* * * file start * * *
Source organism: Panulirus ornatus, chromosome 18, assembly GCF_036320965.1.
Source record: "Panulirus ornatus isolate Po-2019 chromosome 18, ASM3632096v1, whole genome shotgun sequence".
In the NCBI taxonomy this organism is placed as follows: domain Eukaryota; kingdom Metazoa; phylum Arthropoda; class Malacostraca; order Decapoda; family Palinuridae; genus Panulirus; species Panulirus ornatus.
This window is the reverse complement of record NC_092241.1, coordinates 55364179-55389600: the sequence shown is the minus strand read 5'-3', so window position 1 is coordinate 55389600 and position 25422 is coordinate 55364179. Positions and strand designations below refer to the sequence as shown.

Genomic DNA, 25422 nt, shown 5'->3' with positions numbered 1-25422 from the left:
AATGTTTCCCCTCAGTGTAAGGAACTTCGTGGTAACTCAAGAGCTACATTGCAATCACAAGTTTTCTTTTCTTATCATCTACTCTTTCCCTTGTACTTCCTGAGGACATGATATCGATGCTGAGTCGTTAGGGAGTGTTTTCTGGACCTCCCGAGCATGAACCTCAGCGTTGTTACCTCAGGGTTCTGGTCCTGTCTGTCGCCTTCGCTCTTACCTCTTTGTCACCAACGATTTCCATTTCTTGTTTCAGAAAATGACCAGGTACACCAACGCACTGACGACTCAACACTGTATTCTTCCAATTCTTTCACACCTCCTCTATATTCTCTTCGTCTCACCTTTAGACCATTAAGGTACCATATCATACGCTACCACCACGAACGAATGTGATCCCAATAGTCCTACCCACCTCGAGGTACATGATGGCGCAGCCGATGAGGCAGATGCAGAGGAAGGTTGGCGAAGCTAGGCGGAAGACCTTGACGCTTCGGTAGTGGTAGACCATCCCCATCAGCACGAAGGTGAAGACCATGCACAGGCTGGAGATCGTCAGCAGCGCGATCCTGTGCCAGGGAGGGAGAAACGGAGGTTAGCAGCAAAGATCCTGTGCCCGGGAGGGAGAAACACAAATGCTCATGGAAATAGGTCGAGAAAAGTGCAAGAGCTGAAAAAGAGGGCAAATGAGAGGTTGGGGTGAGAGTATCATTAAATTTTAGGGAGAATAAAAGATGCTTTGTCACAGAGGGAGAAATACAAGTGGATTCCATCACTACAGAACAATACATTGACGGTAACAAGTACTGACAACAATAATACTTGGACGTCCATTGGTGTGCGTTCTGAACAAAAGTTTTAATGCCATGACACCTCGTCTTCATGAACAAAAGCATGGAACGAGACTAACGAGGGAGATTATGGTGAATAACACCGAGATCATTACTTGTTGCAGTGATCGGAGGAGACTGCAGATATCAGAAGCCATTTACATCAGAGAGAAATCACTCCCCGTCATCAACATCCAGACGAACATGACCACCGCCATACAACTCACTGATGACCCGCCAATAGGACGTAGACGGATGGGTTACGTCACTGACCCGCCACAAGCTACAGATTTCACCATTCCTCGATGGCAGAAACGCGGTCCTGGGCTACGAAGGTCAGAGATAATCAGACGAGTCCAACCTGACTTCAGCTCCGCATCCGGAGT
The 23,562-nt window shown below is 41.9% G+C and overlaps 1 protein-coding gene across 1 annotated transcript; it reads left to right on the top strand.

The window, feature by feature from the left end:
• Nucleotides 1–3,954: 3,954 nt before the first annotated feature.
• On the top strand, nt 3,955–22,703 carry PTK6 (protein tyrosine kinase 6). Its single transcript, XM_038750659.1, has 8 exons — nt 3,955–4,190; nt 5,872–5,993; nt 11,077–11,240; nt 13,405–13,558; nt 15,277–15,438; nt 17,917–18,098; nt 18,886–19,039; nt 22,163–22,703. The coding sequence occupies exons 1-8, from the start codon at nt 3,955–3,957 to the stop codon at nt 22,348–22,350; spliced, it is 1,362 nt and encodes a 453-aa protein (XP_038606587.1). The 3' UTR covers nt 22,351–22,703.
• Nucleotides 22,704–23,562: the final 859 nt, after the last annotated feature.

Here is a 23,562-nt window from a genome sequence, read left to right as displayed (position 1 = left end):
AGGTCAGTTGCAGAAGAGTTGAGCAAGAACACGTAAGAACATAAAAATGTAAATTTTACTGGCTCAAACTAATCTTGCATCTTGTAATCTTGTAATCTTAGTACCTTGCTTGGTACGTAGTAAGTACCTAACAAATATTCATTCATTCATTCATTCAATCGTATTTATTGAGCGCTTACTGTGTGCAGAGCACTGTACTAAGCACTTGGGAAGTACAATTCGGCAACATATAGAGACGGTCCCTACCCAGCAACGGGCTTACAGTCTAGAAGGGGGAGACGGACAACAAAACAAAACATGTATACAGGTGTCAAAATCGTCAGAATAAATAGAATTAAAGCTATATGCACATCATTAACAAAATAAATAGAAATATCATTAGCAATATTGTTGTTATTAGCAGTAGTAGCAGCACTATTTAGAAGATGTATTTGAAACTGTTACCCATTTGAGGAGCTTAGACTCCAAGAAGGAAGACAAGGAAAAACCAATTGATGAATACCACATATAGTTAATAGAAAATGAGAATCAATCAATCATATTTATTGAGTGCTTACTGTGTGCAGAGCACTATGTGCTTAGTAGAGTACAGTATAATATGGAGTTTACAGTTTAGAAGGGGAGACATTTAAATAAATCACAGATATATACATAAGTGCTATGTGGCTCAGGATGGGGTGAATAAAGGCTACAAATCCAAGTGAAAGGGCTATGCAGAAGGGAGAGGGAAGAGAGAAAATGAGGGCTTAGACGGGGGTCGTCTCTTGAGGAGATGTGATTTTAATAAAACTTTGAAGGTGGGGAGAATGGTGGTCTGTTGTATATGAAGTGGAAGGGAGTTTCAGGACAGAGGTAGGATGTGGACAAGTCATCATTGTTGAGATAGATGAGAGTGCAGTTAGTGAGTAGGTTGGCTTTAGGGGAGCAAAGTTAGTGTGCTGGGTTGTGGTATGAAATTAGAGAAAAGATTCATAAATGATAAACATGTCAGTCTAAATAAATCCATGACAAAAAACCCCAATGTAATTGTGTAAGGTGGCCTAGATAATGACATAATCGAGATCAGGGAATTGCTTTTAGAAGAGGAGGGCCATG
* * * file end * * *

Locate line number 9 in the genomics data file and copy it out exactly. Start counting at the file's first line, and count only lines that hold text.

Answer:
• Nucleotides 1–3,954: 3,954 nt before the first annotated feature.